Damariscotta’s Quinn Gormley, executive director of the Maine Transgender Network, represented Maine in USA Today’s “Faces of Pride” list this month.
Each June, USA Today highlights one person from each of the 50 states who is making a difference in the LGBTQ community. It calls the piece “Faces of Pride.”
The newspaper recognized Gormley, 24, for her work with the Maine Transgender Network to provide resources and support to transgender residents of rural Maine.
“Gormley understands that members of Maine’s transgender community in conservative areas don’t always have access to the same resources as those who live in more liberal urban centers,” the biography reads. “To provide these services, Gormley initiates support groups and festivals in isolated pockets of the state, and she organizes cultural competency trainings for health care providers in these areas.”
The Maine Transgender Network, of Portland, was established in 2005 and is the largest transgender-led peer-support organization in the U.S., according to Gormley.
Gormley began getting involved with the group in 2012, and has been the executive director for about a year.
The community-based organization has more than 30 support groups across the state, is involved in health care advocacy, holds community-building events, and does educational work in the form of workshops and trainings.
The group is currently offering a training titled “Tour for Trans Allies,” which provides education on terminology and gender theory, and how to support the transgender community.
Gormley first became familiar with the organization when she began using its services and attending support groups in Portland.
“This town was very isolating. I came out before we kind of had this huge media wave of visibility … it really felt like there was no one else around,” Gormley said.
“A support group an hour and 10 minutes away in Portland was the only access to community and other people like me that I had,” she said.
“I think that’s changed a lot around here … there are a lot of trans people in the area. I think it’s still a largely invisible community,” she said.
Gormley said the Maine Transgender Network tries to connect people across the state and limit the isolation that many in the transgender community feel.
“We are really focused on building our programs in rural parts of the state and expanding geographically, because that isolation is still a really real factor in the lives of a lot of trans people, and that isolation means that people don’t have a support network,” Gormley said.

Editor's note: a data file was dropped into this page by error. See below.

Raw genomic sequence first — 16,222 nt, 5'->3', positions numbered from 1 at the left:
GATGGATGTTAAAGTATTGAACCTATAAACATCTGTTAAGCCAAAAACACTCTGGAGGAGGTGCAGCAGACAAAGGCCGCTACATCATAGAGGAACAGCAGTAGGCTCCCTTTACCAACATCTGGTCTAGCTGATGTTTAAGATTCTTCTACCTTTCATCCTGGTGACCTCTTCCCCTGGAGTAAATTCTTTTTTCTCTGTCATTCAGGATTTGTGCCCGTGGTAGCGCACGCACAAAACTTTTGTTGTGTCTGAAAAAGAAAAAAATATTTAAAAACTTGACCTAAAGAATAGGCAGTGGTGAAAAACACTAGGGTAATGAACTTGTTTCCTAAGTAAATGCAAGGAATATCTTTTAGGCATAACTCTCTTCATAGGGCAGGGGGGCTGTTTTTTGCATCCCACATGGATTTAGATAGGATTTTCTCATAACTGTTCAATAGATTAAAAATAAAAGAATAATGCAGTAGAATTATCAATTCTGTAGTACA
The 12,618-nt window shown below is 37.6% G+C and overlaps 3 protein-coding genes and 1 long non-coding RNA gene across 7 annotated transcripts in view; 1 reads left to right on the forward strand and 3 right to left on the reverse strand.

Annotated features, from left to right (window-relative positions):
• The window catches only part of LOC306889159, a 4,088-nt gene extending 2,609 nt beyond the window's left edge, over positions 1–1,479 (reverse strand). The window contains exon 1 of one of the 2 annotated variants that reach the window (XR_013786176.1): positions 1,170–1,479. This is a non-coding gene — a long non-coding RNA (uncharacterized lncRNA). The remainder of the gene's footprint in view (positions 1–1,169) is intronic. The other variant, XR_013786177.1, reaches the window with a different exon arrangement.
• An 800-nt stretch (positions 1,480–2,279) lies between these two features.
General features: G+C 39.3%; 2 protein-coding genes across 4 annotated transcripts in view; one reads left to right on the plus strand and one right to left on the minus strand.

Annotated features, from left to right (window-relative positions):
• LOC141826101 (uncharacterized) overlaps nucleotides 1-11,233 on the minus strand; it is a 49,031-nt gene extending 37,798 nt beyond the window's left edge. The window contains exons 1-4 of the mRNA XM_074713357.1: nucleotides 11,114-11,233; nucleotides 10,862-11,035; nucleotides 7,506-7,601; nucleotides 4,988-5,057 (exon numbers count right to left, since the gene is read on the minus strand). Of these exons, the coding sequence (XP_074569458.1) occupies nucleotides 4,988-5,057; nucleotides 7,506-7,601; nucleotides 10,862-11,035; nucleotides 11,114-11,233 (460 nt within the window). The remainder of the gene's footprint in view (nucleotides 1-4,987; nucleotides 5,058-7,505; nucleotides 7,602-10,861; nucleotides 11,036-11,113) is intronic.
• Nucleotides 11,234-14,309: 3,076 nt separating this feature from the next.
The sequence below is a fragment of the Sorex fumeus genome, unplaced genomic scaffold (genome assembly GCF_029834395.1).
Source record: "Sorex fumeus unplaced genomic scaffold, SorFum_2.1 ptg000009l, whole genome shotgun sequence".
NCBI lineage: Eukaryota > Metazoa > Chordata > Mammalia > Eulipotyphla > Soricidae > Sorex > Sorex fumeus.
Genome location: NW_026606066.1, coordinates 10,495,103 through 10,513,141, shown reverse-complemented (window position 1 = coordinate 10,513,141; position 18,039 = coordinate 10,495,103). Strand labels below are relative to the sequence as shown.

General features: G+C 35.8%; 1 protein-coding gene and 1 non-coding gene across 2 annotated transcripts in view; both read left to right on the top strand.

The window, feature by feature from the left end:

Gormley said Damariscotta’s Skidompha Library, where her mother, Pam Gormley, is executive director, was a relatively safe space growing up.
“I always think of libraries as being kind of these softly radical places,” Gormley said. “They are essentially places of community gathering, a place that gives out resources without any questions asked.”
The Maine Transgender Network recently met a key goal, with the June 11 announcement that the Maine Bureau of Motor Vehicles now offers a non-binary gender designation on driver’s licenses and identification cards.
“Non-binary gender recognition has been our top policy priority for a couple of years,” Gormley said.
Gormley said dozens of the organization’s members have already filled out paperwork to have the non-binary designation on their IDs.
“They’re really excited,” Gormley said. “As far as the state’s concerned, and any entity that they interact with, like the police, or someone checking their ID for something, that is their gender. Because it is.”
Gormley said USA Today reaching out was a nice surprise.
“It was special. I was excited because I’m always excited to talk about the work that we do,” she said.
“I’m not the only one involved,” she continued.
“Trans people are everywhere. We are your neighbors, your teachers, your cashiers, and your doctors, in every small town in Maine. So making sure this community is supported and making sure that we have a bedrock of rights guaranteeing our equality is an issue that matters to people you interact with on a daily basis,” Gormley said.